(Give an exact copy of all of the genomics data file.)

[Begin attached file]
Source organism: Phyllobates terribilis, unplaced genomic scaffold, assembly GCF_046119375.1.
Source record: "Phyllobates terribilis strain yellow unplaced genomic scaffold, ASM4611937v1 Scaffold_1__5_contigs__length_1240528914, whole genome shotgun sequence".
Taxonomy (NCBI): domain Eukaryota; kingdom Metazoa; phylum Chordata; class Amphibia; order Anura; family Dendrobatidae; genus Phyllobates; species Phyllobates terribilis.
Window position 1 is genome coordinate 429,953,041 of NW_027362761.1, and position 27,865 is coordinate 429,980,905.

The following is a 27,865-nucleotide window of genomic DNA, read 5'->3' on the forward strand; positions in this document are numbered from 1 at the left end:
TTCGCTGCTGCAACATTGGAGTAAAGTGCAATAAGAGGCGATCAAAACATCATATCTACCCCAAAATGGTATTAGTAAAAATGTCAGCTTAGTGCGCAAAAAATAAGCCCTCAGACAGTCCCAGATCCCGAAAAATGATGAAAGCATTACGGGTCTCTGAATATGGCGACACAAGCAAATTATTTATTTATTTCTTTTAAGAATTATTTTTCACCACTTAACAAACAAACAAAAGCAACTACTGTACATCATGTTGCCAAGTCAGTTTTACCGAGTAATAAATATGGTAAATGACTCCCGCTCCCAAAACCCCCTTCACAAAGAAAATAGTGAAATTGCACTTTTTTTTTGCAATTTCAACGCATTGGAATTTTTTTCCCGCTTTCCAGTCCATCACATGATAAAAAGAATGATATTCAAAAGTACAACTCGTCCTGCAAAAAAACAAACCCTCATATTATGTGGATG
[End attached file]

Source organism: Phyllobates terribilis, unplaced genomic scaffold, assembly GCF_046119375.1.
Source record: "Phyllobates terribilis strain yellow unplaced genomic scaffold, ASM4611937v1 Scaffold_1__5_contigs__length_1240528914, whole genome shotgun sequence".
Taxonomy (NCBI): domain Eukaryota; kingdom Metazoa; phylum Chordata; class Amphibia; order Anura; family Dendrobatidae; genus Phyllobates; species Phyllobates terribilis.
Window position 1 is genome coordinate 429,953,041 of NW_027362761.1, and position 27,865 is coordinate 429,980,905.

The following is a 27,865-nucleotide window of genomic DNA, read 5'->3' on the forward strand; positions in this document are numbered from 1 at the left end:
TTCGCTGCTGCAACATTGGAGTAAAGTGCAATAAGAGGCGATCAAAACATCATATCTACCCCAAAATGGTATTAGTAAAAATGTCAGCTTAGTGCGCAAAAAATAAGCCCTCAGACAGTCCCAGATCCCGAAAAATGATGAAAGCATTACGGGTCTCTGAATATGGCGACACAAGCAAATTATTTATTTATTTCTTTTAAGAATTATTTTTCACCACTTAACAAACAAACAAAAGCAACTACTGTACATCATGTTGCCAAGTCAGTTTTACCGAGTAATAAATATGGTAAATGACTCCCGCTCCCAAAACCCCCTTCACAAAGAAAATAGTGAAATTGCACTTTTTTTTTGCAATTTCAACGCATTGGAATTTTTTTCCCGCTTTCCAGTCCATCACATGATAAAAAGAATGATATTCAAAAGTACAACTCGTCCTGCAAAAAAACAAACCCTCATATTATGTGGATG